A House version of the measure (H.R. 2745) was introduced by Rep. Blake Farenthold (R-Texas) on June 12. H.R. 2745 was approved by the House Judiciary Committee with a bipartisan vote of 18-10 on September 30.

According to the Commission's testimony, the FTC’s administrative process in challenging harmful mergers and advancing consumers’ interests through fact-driven application of antitrust principles has been one of the key components of the agency's antitrust enforcement efforts. At the hearing, Ramirez touted the agency's administrative record, noting that the vast majority of administrative competition decisions have been affirmed by federal appellate courts.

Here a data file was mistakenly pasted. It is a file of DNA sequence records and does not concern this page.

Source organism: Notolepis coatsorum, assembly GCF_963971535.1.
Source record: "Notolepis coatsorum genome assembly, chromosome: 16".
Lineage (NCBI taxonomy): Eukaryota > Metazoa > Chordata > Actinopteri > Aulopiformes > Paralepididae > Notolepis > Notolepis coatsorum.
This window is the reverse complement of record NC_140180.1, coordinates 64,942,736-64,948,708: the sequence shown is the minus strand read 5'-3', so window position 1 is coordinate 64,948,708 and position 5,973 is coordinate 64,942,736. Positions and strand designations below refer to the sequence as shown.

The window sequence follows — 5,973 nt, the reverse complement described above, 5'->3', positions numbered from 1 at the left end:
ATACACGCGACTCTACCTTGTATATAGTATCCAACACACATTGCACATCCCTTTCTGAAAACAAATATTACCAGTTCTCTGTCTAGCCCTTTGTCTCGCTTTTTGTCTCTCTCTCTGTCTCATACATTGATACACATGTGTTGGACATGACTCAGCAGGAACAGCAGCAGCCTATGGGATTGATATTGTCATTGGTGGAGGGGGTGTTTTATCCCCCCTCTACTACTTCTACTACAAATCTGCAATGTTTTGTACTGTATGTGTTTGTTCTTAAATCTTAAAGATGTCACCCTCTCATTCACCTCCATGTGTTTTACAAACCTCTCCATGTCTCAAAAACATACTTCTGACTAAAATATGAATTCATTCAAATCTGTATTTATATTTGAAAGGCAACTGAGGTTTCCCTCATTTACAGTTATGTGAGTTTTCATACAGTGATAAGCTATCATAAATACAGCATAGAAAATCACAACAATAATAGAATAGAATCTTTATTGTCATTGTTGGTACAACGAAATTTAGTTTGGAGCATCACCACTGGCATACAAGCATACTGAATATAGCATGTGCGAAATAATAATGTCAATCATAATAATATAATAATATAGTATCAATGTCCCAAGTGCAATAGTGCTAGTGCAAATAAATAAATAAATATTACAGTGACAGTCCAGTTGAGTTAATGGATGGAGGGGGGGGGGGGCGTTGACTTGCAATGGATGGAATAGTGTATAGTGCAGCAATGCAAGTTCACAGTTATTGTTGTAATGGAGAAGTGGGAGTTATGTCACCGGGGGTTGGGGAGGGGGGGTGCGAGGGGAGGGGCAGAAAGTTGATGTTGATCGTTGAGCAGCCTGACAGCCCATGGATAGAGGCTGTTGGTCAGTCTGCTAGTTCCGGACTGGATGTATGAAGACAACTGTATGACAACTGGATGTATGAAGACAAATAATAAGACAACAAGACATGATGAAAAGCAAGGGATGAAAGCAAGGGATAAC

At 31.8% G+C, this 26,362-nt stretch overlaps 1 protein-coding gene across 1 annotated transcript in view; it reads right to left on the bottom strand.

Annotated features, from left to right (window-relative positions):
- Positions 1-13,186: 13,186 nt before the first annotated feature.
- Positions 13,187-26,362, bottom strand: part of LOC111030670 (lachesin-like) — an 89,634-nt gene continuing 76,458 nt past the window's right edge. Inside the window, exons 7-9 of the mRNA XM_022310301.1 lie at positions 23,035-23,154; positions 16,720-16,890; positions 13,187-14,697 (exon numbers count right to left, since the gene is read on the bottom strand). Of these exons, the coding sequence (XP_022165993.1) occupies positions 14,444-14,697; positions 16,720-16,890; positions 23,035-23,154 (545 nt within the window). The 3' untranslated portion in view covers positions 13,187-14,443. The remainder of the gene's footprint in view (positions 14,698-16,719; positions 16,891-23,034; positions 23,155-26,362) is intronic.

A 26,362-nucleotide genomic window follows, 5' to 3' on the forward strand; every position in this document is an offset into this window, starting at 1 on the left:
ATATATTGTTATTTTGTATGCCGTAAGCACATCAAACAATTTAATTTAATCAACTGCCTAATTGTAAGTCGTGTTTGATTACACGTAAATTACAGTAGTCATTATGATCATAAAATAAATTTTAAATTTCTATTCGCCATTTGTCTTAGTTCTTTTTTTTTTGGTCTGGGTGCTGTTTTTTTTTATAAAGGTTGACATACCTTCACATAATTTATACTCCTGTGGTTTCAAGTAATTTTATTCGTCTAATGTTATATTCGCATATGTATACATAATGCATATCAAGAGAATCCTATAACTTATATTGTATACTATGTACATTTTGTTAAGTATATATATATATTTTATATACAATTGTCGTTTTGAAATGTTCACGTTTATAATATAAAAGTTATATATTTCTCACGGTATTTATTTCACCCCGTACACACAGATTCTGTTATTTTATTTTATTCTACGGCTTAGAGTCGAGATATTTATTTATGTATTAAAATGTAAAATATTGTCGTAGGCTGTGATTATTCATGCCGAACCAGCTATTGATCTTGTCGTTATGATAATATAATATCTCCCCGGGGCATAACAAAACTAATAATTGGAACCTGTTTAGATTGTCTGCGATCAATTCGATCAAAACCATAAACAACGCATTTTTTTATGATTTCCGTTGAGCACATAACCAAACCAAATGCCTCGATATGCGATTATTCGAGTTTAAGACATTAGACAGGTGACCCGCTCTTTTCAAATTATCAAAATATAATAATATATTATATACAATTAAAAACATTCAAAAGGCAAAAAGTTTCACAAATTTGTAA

The Commission’s procedures do not prejudice the parties, Ramirez added. She suggested that the administrative process was comparable to federal court timelines.

“By seeking to alter the Commission’s adjudicative function, the proposed legislation risks eroding a fundamental institutional attribute of the FTC,” the testimony stated. “This quasi-judicial role is a defining characteristic of the agency—authority Congress very deliberately granted to the FTC when the agency was created to serve as a complement to enforcement by DOJ. The current system has worked well for over one hundred years, and all indications are that it will continue to do so to the benefit of competition and consumers.”